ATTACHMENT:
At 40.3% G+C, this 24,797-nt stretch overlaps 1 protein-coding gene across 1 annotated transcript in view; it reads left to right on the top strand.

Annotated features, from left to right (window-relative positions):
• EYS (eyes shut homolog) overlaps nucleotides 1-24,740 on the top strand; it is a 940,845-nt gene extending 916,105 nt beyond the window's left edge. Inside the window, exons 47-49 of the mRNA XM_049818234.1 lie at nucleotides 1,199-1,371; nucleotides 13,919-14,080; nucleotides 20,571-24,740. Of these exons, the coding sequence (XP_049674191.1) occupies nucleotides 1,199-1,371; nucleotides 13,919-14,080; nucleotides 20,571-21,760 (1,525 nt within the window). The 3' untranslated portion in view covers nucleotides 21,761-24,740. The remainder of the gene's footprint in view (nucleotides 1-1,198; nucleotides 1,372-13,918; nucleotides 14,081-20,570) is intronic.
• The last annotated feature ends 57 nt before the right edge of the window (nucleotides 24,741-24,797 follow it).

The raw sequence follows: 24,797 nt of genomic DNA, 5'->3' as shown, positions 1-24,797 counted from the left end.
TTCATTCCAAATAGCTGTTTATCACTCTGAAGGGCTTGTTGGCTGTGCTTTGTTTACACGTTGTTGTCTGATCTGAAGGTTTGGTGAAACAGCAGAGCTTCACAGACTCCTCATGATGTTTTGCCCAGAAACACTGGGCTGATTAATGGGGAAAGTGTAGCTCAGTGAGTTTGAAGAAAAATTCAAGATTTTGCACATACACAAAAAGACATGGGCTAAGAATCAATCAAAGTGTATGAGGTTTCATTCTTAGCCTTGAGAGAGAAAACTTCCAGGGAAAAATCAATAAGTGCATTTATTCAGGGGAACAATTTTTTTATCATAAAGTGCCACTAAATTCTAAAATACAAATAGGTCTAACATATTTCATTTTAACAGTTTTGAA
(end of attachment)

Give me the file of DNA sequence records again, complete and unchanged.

At 40.3% G+C, this 24,797-nt stretch overlaps 1 protein-coding gene across 1 annotated transcript in view; it reads left to right on the top strand.

Annotated features, from left to right (window-relative positions):
• EYS (eyes shut homolog) overlaps nucleotides 1-24,740 on the top strand; it is a 940,845-nt gene extending 916,105 nt beyond the window's left edge. Inside the window, exons 47-49 of the mRNA XM_049818234.1 lie at nucleotides 1,199-1,371; nucleotides 13,919-14,080; nucleotides 20,571-24,740. Of these exons, the coding sequence (XP_049674191.1) occupies nucleotides 1,199-1,371; nucleotides 13,919-14,080; nucleotides 20,571-21,760 (1,525 nt within the window). The 3' untranslated portion in view covers nucleotides 21,761-24,740. The remainder of the gene's footprint in view (nucleotides 1-1,198; nucleotides 1,372-13,918; nucleotides 14,081-20,570) is intronic.
• The last annotated feature ends 57 nt before the right edge of the window (nucleotides 24,741-24,797 follow it).

The raw sequence follows: 24,797 nt of genomic DNA, 5'->3' as shown, positions 1-24,797 counted from the left end.
TTCATTCCAAATAGCTGTTTATCACTCTGAAGGGCTTGTTGGCTGTGCTTTGTTTACACGTTGTTGTCTGATCTGAAGGTTTGGTGAAACAGCAGAGCTTCACAGACTCCTCATGATGTTTTGCCCAGAAACACTGGGCTGATTAATGGGGAAAGTGTAGCTCAGTGAGTTTGAAGAAAAATTCAAGATTTTGCACATACACAAAAAGACATGGGCTAAGAATCAATCAAAGTGTATGAGGTTTCATTCTTAGCCTTGAGAGAGAAAACTTCCAGGGAAAAATCAATAAGTGCATTTATTCAGGGGAACAATTTTTTTATCATAAAGTGCCACTAAATTCTAAAATACAAATAGGTCTAACATATTTCATTTTAACAGTTTTGAA